Should We Be Worried About China's North American Energy Grab?

As you probably recall, toward the end of February China's oil giant CNOOC (NYSE: CEO  ) closed on its largest purchase ever, a $15.1 billion takeover of Canadian oil and gas company Nexen. With that acquisition, CNOOC has now expanded its presence in Canada and the U.S. -- both onshore and in the Gulf of Mexico -- to go along with operations in the South and East China seas, Indonesia, Iraq, Australia, Africa, South America, and the North Sea.

Should we be concerned about the company's movement into many of the world's major producing areas? After all, while many look to China as the primary engine of global economic growth, there are those who view the giant country as a hotbed of corruption and fraud.

CAT's catastrophe
The powers that be at heavy-equipment manufacturer Caterpillar (NYSE: CAT  ) would probably vote for the later label. The company acquired a Chinese mine safety equipment manufacturer last summer, only to discover before year's end the presence of "deliberate multi-year, coordinated accounting misconduct." The uncovered shenanigans necessitated a write-off of most of the value of the $653.4 million deal and forced a paring away of about half of the Caterpillar's expected earnings for the fourth quarter.

That incident appears to be anything but isolated. One observer maintains that in 2010 a whopping 146,000 corruption cases were initiated in China, about 400 per day. Of the 14 that the country's media chose to discuss, the average amount pilfered was 18 million yuan, or nearly $2.9 million.

None of this is to claim corruption and fraud at CNOOC. But the atmosphere from which it has sprung, along with the scope of China's worldwide energy spread, is enough to inspire both economic and geopolitical concerns. It's a trend that isn't especially new. Back in 2009 I wrote a piece for The Motley Fool titled "Will China Buy All the World's Oil?" In it, I predicted, perhaps too conservatively, that "CNOOC's deep pockets just might leave it operating a stone's throw from U.S. shores."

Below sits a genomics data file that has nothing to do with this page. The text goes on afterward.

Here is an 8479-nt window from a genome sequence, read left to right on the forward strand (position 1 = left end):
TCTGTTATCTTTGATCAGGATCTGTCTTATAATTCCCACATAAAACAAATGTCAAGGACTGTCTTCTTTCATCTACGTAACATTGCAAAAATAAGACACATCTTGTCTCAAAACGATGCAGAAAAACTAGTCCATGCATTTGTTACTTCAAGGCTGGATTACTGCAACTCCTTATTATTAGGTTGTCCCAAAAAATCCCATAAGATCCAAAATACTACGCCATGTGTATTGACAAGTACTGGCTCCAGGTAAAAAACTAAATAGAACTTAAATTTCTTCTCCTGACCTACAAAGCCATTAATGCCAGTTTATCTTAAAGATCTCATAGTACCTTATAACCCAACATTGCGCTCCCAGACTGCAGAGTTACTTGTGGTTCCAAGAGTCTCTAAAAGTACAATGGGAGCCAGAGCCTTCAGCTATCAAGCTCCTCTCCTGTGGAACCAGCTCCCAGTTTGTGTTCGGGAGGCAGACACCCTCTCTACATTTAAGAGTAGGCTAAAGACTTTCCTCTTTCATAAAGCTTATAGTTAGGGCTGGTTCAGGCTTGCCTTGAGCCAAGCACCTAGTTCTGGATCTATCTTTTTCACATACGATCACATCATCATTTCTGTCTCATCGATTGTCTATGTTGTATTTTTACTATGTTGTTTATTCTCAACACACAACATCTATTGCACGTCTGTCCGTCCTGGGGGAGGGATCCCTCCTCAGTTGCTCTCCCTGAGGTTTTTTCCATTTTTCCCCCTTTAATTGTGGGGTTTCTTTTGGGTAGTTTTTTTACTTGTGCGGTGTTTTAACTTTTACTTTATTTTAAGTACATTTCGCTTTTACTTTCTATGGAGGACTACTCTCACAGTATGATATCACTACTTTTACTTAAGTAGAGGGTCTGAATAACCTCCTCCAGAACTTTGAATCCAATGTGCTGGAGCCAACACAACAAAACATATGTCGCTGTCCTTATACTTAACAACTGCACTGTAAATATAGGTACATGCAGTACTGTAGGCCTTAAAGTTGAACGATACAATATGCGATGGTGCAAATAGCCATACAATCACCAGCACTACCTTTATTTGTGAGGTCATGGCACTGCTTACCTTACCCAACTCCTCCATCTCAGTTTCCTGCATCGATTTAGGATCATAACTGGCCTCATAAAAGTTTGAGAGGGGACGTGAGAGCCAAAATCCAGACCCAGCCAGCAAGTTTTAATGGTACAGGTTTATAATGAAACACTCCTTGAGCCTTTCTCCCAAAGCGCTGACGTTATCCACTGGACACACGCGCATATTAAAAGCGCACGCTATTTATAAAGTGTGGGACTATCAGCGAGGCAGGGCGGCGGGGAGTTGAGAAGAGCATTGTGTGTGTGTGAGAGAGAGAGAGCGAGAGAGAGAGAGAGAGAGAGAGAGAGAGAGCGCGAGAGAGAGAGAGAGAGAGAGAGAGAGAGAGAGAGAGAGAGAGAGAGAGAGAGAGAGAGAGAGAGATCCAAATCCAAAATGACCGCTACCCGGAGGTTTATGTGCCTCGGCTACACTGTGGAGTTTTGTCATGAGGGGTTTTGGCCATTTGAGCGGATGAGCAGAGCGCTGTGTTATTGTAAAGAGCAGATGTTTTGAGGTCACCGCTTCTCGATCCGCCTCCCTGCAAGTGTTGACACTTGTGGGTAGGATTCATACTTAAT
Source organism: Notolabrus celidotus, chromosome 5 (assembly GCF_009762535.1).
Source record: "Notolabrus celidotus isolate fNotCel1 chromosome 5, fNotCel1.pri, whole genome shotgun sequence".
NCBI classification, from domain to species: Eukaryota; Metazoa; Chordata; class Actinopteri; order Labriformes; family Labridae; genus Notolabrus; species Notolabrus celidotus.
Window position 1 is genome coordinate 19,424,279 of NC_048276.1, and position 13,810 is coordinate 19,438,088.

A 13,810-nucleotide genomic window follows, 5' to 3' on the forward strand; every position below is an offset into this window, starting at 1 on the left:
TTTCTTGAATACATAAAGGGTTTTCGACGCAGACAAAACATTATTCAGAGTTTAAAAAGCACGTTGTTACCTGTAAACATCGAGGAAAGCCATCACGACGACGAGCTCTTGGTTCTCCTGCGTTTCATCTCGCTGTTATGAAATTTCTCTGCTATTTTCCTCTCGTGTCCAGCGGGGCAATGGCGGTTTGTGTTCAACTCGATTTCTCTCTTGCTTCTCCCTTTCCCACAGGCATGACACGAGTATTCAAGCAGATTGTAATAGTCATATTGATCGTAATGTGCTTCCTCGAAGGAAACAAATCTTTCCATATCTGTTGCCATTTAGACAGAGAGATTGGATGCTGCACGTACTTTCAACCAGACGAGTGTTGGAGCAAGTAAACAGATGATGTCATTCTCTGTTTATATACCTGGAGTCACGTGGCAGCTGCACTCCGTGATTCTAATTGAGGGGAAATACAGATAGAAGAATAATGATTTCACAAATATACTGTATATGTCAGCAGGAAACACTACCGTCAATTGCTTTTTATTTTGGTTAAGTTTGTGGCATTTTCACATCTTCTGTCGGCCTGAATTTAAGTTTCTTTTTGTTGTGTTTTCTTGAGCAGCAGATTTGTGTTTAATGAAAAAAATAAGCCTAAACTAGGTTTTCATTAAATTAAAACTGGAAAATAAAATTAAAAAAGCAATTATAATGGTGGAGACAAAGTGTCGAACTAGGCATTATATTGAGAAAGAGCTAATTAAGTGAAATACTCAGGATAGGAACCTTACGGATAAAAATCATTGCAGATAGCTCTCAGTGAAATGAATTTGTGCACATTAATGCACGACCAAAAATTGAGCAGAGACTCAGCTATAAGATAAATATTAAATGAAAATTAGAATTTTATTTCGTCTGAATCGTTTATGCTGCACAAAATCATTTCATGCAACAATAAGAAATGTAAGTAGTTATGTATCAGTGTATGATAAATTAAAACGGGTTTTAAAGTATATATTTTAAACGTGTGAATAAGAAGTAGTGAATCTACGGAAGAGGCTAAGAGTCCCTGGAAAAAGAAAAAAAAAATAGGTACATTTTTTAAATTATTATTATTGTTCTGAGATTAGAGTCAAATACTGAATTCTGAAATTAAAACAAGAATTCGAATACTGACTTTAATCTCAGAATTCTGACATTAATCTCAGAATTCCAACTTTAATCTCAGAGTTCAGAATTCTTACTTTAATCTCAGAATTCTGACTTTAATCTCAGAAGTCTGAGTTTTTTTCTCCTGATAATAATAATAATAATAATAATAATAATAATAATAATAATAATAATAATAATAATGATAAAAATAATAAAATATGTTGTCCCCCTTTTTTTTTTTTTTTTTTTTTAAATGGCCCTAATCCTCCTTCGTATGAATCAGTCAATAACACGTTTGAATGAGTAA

Partnering with Chesapeake
By the very next year, even a gentle toss of a stone became unnecessary when the Chinese company closed a deal with Chesapeake Energy (NYSE: CHK  ) that gave it a one-third interest in the Oklahoma City company's 600,000 Eagle Ford acres. It also owns an identical stake in Chesapeake's 800,000 acres in the Niobrara play in Colorado and Wyoming. In addition, the company owns several blocks in Alaska. Offshore, the Nexen purchase included acreage in the U.S. Gulf of Mexico.

In Canada, the company owns a 12.39% in MEG Energy, a pure play Canadian company that produces primarily bitumen in Northern Alberta. It also has a 60% interest in Northern Cross, a Calgary-based producer. In 2011 it spent $2 billion to buy Opti Canada. Along with additional properties in Canada, the Gulf, and the Middle East, Nexen also brought with it producing properties in the North Sea and offshore Nigeria.

Heading for cold country
Now, with its hooks in much of the oil-producing hot sports, the Chinese government and its oil industry -- including the likes of CNOOC, PetroChina (NYSE: PTR  ) , and China Petroleum and Chemical Corp., or Sinopec (NYSE: SNP  ) -- is attempting to court tiny Iceland. Why? Because, pun unintended, the Arctic may become the next hot spot for oil, gas, and minerals production.

Indeed, as was stated in a Christian Science Monitor article earlier this week, "In fact, say Chinese Arctic experts and foreign observers, the attention that Beijing is paying to a minnow state with a population 5,000 times smaller than its own is all part of China's bid to stretch its influence into the Arctic as part of a global vision." In the process, Chinese authorities are terming their country a "near Arctic nation." Never mind that the country sits at least 1,000 miles from the Arctic Circle.

China is also lobbying to be dubbed a permanent observer of the Arctic Council, a group that will meet next month in Tromso, Norway. However, the U.S. and Canada are likely to use their veto power to thwart that ploy. But given China's dogged determination to become a progressively bigger energy player, such a roadblock could turn out to be very temporary.

Perhaps even more meaningful will be President Obama's impending decision on whether to approve TransCanada's (NYSE: TRP  ) proposed Keystone XL pipeline. It's likely that, with another negative decision from the president, Canada will seek to become an even closer pal of China's than is already the case.

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